In short, moral hazard is a red herring, and theorizations of its role in the crisis are crude, confused and make no historical sense. In the real world of politics and markets, when you get to the point where bailouts are necessary, it's far too late to worry about moral hazard. This is what we should be worrying about.

Wednesday, June 6, 2012

Angela's dilemmas and the nightmare scenario

The FT has a nice piece today about the loneliness of Angela Merkel, torn between seeing the Eurozone fall apart and taking decisions that would rescue the periphery but provoke a furious backlash at home. It is indeed easy to criticize Merkel for her cagey approach, which given the fear in the markets seems almost designed to make the costs of rescue as high as they could possibly be. I agree completely with these criticisms, but what people like Martin Wolf and Paul Krugman often miss - focused as they are on debating the stupid austerian policies advocated by many economists - is that this is a political process.

Merkel is not doing what is necessary, but the reason may not be just that she doesn't know what she's doing. First, she is a government leader in a consensus-oriented democracy, with coalition government and federal institutions, and like any other party leader she faces the constant threat of dissent from within her own party. Juggling these various threats to her position are probably her main concern, regardless of how much she understands about the nature of the Euro crisis. It could well turn out that a plan for economic recovery, involving massive bailouts, permanent ceding of German fiscal autonomy, and the collapse of the Euro's monetary conservatism, would cost her her job.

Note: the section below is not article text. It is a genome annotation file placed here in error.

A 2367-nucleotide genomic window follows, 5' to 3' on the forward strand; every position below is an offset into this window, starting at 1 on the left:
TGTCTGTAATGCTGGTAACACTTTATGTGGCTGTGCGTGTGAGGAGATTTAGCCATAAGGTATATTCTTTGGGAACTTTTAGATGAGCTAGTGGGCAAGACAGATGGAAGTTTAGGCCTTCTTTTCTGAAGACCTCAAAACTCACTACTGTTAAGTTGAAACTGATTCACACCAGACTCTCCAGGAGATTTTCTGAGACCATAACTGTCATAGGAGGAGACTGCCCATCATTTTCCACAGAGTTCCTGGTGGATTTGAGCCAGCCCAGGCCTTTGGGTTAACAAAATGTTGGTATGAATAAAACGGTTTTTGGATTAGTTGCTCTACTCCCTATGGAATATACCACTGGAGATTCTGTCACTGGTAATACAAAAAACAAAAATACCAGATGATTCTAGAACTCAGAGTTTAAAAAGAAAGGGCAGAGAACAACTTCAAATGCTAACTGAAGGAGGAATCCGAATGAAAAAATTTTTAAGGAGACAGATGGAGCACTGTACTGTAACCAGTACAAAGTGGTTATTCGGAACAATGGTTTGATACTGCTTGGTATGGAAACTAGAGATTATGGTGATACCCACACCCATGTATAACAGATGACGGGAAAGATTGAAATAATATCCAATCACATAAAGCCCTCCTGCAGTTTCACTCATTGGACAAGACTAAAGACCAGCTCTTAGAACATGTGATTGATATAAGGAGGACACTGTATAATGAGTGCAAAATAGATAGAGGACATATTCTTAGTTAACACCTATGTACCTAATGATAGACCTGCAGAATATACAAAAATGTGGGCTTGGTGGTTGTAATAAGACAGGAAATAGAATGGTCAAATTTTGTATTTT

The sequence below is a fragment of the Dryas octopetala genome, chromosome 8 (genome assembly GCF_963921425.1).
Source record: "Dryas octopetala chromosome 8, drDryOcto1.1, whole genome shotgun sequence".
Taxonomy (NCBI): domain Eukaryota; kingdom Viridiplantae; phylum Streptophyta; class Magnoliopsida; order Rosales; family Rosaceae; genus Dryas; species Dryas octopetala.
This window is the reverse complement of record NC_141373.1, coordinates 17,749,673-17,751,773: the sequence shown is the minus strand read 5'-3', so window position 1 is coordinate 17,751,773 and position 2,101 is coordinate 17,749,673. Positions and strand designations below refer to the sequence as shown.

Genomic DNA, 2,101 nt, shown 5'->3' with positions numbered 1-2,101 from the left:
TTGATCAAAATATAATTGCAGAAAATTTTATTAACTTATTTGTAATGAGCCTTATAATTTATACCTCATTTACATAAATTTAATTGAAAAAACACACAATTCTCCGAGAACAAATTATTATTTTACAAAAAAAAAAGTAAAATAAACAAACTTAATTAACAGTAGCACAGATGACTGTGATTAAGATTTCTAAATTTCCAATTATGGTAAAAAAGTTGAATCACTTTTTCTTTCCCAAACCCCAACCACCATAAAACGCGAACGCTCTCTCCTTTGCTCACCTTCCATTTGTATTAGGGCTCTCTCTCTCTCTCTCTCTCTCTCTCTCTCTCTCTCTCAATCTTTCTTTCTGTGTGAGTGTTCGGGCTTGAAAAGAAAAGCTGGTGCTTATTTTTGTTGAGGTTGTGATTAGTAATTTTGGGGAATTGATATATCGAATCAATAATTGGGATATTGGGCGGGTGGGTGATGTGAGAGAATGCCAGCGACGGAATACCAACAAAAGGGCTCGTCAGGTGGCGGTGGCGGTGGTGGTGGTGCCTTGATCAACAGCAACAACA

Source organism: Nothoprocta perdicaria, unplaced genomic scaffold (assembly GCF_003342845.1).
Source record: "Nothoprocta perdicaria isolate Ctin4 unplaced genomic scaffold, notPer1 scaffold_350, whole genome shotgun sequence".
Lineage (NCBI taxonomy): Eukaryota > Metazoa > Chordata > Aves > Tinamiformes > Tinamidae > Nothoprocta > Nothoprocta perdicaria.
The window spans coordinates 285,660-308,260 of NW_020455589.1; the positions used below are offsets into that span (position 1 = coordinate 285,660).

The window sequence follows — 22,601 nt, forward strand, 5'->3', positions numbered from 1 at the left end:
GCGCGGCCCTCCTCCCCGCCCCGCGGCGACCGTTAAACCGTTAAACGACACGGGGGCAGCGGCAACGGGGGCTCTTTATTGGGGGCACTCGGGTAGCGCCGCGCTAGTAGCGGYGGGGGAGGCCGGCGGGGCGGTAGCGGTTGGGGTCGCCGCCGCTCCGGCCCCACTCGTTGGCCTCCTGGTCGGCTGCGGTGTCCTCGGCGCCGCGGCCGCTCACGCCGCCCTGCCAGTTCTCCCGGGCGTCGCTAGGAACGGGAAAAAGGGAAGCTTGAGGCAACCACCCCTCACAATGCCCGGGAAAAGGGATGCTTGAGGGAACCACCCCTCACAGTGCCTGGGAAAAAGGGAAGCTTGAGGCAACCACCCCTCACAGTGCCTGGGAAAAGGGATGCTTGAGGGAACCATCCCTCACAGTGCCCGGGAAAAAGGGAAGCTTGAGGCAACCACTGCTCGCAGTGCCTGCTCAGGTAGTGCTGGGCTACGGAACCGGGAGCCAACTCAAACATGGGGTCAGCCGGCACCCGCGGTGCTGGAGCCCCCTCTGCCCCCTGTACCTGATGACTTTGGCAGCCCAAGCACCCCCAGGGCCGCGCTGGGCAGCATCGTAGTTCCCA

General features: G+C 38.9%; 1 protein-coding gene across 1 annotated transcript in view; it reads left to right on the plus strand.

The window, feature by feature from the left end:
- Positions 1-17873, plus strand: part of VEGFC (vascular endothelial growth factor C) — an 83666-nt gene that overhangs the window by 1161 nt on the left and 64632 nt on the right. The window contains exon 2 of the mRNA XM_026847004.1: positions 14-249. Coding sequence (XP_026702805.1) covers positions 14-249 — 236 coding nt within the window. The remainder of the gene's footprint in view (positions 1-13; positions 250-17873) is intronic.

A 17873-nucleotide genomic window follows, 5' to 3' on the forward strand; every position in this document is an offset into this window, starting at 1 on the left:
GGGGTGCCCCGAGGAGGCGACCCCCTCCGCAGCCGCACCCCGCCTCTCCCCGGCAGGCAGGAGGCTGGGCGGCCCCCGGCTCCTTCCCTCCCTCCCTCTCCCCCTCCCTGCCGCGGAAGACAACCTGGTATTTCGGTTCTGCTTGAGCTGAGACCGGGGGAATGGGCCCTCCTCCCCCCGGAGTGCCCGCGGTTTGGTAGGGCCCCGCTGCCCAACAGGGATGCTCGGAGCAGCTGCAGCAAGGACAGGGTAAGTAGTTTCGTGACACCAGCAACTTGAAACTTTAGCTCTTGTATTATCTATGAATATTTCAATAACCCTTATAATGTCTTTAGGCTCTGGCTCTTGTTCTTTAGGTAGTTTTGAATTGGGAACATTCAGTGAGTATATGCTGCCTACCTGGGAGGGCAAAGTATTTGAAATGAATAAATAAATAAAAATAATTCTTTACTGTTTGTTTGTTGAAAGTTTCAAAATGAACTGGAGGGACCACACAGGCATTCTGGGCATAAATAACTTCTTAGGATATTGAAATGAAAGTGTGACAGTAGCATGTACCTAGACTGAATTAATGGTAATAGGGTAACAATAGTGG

Second, even if Merkel understood what Krugman and Wolf eloquently argue day after day, and had the political authority to convince the German political class and electorate of what needed to be done, she would run into another problem - the European-level joint decision trap, Fritz Scharpf's well known conceptualization of the restraints on policymaking in federal states like Germany and intergovernmental organizations like the European Union. What if the European Commission, the ECB and the other Northern Euro member states said no? Merkel would have blown her political clout in Germany for nothing. Getting anything through the European institutions is complicated and time-consuming. Add the permanent subsidizing of the hapless 'Club Med' nations by the virtuous Weberians of Northern Europe, and you get a recipe for the worst kind of Euro-paralysis.

Finally, we get to a further dimension to the politics of crisis that has been widely ignored, even by the smartest commentators - democracy and the people (easy to forget about, I know). Even if all the dilemmas outlined above could be resolved, there is no way a solution to the Euro mess can be sustainable if it doesn't have popular support. So far, this point has been made most obviously in the struggling periphery, where elections have wiped out the governments responsible for crisis and austerity in Ireland, Spain and Greece, whilst Berlusconi has been forced out in Italy. Yet the same problem could easily arise in the North, as Geert Wilders' recent departure from the Dutch governing majority shows. If Merkel signs up for a Eurozone welfare state, there's every chance that an electoral earthquake could shake the German party system just as it already has in Greece.

Which brings me to my nightmare scenario. I still believe that politicians will blink before allowing the Eurozone to implode, wreaking havoc all around. The reason for this is that I think most policymakers are sufficiently aware of what the consequences could be, and are rightly terrified. But democratic elections are a cruder instrument for making decisions. Greek and German voters, exercising the democratic right to express their outrage, could place Europe in an impasse which would lead inevitably to the catastrophe we all fear. Popular pressure for intransigence in the North, to match popular pressure against austerity in the South, could place Europe's leaders in a chicken game that will end badly for everybody.

The only way out is leadership. Come out, explain to people what is going on, and hope for the best. But that has never been the way European integration works.